Article Text

Download PDFPDF
Original research
Biallelic VPS35L pathogenic variants cause 3C/Ritscher-Schinzel-like syndrome through dysfunction of retriever complex


Background 3C/Ritscher-Schinzel syndrome is characterised by congenital cranio-cerebello-cardiac dysplasia, where CCDC22 and WASHC5 are accepted as the causative genes. In combination with the retromer or retriever complex, these genes play a role in endosomal membrane protein recycling. We aimed to identify the gene abnormality responsible for the pathogenicity in siblings with a 3C/Ritscher-Schinzel-like syndrome, displaying cranio-cerebello-cardiac dysplasia, coloboma, microphthalmia, chondrodysplasia punctata and complicated skeletal malformation.

Methods Exome sequencing was performed to identify pathogenic variants. Cellular biological analyses and generation of knockout mice were carried out to elucidate the gene function and pathophysiological significance of the identified variants.

Results We identified compound heterozygous pathogenic variants (c.1097dup; p.Cys366Trpfs*28 and c.2755G>A; p.Ala919Thr) in the VPS35L gene, which encodes a core protein of the retriever complex. The identified missense variant lacked the ability to form the retriever complex, and the frameshift variant induced non-sense-mediated mRNA decay, thereby confirming biallelic loss of function of VPS35L. In addition, VPS35L knockout cells showed decreased autophagic function in nutrient-rich and starvation conditions, as well as following treatment with Torin 1. We also generated Vps35l−/− mice and demonstrated that they were embryonic lethal at an early stage, between E7.5 and E10.5.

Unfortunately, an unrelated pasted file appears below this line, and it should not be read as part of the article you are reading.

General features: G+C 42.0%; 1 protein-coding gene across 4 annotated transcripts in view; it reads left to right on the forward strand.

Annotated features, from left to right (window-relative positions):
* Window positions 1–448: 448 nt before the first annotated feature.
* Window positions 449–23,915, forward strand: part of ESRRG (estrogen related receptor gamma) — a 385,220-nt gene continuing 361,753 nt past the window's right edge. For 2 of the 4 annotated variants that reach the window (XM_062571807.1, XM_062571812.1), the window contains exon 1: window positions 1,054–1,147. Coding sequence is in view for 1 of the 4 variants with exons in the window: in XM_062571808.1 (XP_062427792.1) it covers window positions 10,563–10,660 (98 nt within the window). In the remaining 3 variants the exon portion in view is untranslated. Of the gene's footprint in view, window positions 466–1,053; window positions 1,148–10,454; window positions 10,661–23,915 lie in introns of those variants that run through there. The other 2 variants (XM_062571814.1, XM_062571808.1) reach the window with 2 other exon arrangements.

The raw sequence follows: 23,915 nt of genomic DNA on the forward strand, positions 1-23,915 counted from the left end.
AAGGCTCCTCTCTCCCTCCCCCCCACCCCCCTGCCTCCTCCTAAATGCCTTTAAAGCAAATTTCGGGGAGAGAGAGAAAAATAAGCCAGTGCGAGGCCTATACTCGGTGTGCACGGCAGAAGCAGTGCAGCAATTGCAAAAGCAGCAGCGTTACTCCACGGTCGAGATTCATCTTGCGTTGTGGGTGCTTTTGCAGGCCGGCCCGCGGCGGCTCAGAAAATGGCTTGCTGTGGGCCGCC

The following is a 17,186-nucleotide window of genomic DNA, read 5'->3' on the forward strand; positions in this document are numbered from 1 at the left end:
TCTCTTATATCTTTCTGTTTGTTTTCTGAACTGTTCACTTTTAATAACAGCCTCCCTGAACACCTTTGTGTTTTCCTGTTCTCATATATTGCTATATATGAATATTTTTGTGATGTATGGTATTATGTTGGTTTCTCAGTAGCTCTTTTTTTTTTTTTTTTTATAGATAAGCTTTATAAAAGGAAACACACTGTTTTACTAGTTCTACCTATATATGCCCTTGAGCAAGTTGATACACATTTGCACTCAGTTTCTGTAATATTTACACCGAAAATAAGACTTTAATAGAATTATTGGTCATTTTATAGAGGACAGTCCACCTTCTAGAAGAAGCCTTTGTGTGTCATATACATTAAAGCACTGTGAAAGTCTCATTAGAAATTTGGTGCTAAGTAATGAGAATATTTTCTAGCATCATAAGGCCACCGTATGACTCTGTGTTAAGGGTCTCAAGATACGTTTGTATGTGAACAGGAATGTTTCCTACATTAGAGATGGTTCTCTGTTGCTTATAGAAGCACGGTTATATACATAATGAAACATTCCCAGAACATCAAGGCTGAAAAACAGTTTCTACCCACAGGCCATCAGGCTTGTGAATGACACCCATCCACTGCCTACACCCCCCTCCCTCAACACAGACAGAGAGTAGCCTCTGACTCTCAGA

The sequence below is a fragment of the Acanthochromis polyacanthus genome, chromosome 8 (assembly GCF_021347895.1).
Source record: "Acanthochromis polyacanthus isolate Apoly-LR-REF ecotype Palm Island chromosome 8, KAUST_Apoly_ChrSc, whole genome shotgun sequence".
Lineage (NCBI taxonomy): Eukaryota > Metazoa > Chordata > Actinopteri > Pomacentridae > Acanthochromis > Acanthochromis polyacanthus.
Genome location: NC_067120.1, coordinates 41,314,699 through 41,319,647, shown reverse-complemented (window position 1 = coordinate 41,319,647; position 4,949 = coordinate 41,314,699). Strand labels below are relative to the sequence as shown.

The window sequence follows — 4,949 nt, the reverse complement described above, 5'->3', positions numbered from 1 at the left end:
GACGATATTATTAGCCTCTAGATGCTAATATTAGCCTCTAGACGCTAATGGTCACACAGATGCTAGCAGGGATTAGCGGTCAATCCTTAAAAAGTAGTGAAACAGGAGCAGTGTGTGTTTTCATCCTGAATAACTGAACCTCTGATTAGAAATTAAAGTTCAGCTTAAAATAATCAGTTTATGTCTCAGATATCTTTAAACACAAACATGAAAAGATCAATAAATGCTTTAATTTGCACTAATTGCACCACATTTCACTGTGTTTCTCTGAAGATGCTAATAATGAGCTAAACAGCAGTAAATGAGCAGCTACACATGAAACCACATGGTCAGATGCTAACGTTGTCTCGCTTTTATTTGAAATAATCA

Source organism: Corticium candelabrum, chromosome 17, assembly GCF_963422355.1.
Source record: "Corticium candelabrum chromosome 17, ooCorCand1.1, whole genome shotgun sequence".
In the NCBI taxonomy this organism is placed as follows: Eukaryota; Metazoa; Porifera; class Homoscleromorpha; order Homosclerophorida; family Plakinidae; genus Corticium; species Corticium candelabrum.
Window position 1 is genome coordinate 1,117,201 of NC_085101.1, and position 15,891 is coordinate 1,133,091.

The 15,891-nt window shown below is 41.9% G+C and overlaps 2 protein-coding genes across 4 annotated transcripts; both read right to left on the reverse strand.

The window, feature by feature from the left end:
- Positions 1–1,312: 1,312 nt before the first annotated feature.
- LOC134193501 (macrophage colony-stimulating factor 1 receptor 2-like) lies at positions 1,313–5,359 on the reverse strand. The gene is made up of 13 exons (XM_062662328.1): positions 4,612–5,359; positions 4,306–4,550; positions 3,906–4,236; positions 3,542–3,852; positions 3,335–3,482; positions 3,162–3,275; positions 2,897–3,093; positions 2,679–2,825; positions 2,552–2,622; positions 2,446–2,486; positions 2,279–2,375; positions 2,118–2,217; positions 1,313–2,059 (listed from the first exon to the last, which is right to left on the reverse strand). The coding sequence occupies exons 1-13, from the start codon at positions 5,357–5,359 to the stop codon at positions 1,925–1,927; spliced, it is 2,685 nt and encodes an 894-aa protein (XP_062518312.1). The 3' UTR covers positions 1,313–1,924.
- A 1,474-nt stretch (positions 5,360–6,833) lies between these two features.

Conclusions Our results suggest that biallelic loss-of-function variants in VPS35L underlies 3C/Ritscher-Schinzel-like syndrome. Furthermore, VPS35L is necessary for autophagic function and essential for early embryonic development. The data presented here provide a new insight into the critical role of the retriever complex in fetal development.

  • C16orf62
  • autophagy
  • retriever complex
  • chondrodysplasia punctata
  • knockout mouse

Statistics from

Request Permissions

If you wish to reuse any or all of this article please use the link below which will take you to the Copyright Clearance Center’s RightsLink service. You will be able to get a quick price and instant permission to reuse the content in many different ways.